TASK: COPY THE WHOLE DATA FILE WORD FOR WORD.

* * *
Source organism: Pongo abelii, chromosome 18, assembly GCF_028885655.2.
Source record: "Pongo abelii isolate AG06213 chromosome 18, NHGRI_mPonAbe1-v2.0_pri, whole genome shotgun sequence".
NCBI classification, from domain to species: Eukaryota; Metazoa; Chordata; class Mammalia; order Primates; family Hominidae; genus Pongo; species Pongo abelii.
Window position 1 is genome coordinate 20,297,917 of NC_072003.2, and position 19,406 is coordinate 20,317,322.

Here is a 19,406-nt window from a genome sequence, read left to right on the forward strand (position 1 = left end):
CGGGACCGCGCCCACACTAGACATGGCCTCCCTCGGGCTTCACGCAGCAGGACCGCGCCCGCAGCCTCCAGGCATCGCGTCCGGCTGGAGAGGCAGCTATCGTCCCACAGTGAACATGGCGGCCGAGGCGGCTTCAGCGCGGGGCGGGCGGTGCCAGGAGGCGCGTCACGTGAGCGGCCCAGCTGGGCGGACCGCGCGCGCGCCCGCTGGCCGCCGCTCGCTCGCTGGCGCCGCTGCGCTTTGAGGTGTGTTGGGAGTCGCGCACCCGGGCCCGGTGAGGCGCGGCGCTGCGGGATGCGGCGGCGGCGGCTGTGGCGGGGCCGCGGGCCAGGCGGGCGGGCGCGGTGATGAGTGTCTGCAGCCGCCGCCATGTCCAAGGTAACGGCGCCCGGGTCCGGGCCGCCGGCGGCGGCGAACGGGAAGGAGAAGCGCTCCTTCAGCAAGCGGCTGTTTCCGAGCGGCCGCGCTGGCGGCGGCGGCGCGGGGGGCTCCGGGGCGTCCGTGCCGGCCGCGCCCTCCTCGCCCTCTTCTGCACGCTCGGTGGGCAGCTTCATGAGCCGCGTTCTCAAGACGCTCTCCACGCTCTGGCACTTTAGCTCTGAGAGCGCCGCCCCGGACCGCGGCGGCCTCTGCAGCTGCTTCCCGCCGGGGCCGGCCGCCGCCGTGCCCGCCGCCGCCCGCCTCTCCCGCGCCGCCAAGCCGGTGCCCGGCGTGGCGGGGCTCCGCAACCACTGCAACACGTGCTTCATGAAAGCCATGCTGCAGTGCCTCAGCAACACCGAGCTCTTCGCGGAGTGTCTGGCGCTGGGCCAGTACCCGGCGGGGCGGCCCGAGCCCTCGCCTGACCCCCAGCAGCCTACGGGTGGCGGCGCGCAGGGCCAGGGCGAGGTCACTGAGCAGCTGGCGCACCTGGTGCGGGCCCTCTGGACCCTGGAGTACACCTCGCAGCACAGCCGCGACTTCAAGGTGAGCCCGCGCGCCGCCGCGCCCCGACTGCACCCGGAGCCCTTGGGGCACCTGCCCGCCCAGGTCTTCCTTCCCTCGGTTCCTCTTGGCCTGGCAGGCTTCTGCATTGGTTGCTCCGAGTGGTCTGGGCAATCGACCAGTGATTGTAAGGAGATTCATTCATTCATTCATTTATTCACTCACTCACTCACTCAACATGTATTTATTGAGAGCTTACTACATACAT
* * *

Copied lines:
Source organism: Pongo abelii, chromosome 18, assembly GCF_028885655.2.
Source record: "Pongo abelii isolate AG06213 chromosome 18, NHGRI_mPonAbe1-v2.0_pri, whole genome shotgun sequence".
NCBI classification, from domain to species: Eukaryota; Metazoa; Chordata; class Mammalia; order Primates; family Hominidae; genus Pongo; species Pongo abelii.
Window position 1 is genome coordinate 20,297,917 of NC_072003.2, and position 19,406 is coordinate 20,317,322.

Here is a 19,406-nt window from a genome sequence, read left to right on the forward strand (position 1 = left end):
CGGGACCGCGCCCACACTAGACATGGCCTCCCTCGGGCTTCACGCAGCAGGACCGCGCCCGCAGCCTCCAGGCATCGCGTCCGGCTGGAGAGGCAGCTATCGTCCCACAGTGAACATGGCGGCCGAGGCGGCTTCAGCGCGGGGCGGGCGGTGCCAGGAGGCGCGTCACGTGAGCGGCCCAGCTGGGCGGACCGCGCGCGCGCCCGCTGGCCGCCGCTCGCTCGCTGGCGCCGCTGCGCTTTGAGGTGTGTTGGGAGTCGCGCACCCGGGCCCGGTGAGGCGCGGCGCTGCGGGATGCGGCGGCGGCGGCTGTGGCGGGGCCGCGGGCCAGGCGGGCGGGCGCGGTGATGAGTGTCTGCAGCCGCCGCCATGTCCAAGGTAACGGCGCCCGGGTCCGGGCCGCCGGCGGCGGCGAACGGGAAGGAGAAGCGCTCCTTCAGCAAGCGGCTGTTTCCGAGCGGCCGCGCTGGCGGCGGCGGCGCGGGGGGCTCCGGGGCGTCCGTGCCGGCCGCGCCCTCCTCGCCCTCTTCTGCACGCTCGGTGGGCAGCTTCATGAGCCGCGTTCTCAAGACGCTCTCCACGCTCTGGCACTTTAGCTCTGAGAGCGCCGCCCCGGACCGCGGCGGCCTCTGCAGCTGCTTCCCGCCGGGGCCGGCCGCCGCCGTGCCCGCCGCCGCCCGCCTCTCCCGCGCCGCCAAGCCGGTGCCCGGCGTGGCGGGGCTCCGCAACCACTGCAACACGTGCTTCATGAAAGCCATGCTGCAGTGCCTCAGCAACACCGAGCTCTTCGCGGAGTGTCTGGCGCTGGGCCAGTACCCGGCGGGGCGGCCCGAGCCCTCGCCTGACCCCCAGCAGCCTACGGGTGGCGGCGCGCAGGGCCAGGGCGAGGTCACTGAGCAGCTGGCGCACCTGGTGCGGGCCCTCTGGACCCTGGAGTACACCTCGCAGCACAGCCGCGACTTCAAGGTGAGCCCGCGCGCCGCCGCGCCCCGACTGCACCCGGAGCCCTTGGGGCACCTGCCCGCCCAGGTCTTCCTTCCCTCGGTTCCTCTTGGCCTGGCAGGCTTCTGCATTGGTTGCTCCGAGTGGTCTGGGCAATCGACCAGTGATTGTAAGGAGATTCATTCATTCATTCATTTATTCACTCACTCACTCACTCAACATGTATTTATTGAGAGCTTACTACATACAT